This scientific research gives a clear-cut answer.
Pope Francis sat down with "La Croix" for an interview of over an hour at the Vatican, at the Santa Marta residence, on Monday, May 9. A number of themes were discussed, including: the Christian roots of Europe, migration, Islam, secularism, his idea of France and the pedophilia scandals.
The pope has frequently attacked what he calls "cultural colonialism."
Is anything sacred?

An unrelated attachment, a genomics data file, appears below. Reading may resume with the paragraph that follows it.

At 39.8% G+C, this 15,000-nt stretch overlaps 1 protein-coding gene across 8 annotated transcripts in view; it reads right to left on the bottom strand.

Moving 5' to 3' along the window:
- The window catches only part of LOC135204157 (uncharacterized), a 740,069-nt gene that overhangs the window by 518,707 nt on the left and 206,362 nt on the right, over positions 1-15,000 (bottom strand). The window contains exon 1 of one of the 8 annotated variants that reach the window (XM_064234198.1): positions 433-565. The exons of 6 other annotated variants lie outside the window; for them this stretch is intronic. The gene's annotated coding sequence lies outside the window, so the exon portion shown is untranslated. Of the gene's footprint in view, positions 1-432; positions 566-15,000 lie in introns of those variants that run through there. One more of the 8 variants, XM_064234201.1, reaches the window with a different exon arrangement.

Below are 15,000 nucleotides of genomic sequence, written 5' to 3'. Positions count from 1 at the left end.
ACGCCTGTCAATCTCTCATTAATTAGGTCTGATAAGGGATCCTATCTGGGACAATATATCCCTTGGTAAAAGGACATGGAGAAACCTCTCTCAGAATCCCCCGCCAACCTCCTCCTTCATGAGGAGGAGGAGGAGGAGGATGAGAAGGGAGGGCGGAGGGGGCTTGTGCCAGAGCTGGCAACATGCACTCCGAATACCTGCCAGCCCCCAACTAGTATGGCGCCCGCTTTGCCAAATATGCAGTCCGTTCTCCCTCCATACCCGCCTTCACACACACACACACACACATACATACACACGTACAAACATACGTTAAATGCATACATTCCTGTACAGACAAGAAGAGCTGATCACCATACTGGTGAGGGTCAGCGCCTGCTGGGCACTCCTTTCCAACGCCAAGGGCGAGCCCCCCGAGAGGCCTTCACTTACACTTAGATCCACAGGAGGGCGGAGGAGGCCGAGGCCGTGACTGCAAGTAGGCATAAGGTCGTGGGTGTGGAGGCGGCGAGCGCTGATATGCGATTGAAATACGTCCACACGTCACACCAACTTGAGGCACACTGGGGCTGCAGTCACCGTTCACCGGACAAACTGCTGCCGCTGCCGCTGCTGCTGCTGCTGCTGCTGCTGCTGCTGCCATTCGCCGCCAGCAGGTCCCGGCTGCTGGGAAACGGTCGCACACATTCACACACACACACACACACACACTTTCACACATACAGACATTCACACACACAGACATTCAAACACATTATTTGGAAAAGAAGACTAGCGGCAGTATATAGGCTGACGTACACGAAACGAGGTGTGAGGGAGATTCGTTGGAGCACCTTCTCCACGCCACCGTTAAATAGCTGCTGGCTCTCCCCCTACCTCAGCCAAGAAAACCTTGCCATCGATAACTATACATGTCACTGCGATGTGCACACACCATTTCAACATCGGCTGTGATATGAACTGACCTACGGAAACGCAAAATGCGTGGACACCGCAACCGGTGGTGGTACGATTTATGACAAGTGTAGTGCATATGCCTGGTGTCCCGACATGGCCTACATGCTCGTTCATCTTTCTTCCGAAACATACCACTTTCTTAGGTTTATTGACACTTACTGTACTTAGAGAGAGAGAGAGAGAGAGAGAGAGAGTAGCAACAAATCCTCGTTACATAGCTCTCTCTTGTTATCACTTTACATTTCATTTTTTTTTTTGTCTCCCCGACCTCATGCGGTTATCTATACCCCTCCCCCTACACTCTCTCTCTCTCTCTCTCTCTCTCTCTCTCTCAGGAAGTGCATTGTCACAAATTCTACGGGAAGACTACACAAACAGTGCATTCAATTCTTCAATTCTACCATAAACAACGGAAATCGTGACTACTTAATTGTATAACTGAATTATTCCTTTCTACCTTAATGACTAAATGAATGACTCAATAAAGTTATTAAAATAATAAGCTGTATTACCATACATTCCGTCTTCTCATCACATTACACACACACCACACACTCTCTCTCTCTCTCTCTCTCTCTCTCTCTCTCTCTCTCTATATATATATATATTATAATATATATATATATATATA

Nothing can distract you in Santa Martha. When you enter the residence, where the Vatican accommodates some of its visitors, there is no Raphael fresco or Bernini sculptor to catch your eye. Just plain white walls and green plants on a tidily kept marble floor. The outside six-story facade and the inside lobby alike are as neutral and impartial as a clinic. Yet the one you may come across, in the elevator, is Pope Francis. He stays in Room 201 on the second floor. A young cardinal once found himself with the pope suddenly entering the lift. "Holy Father," he said most politely. Francis replied: "Holy Son!" The pope recently explained to journalists that he had insisted on taking the elevator alone, with no one on duty to accompany him: "My life is as normal as I can make it." And as normal as one of a priest, that he wants it to remain.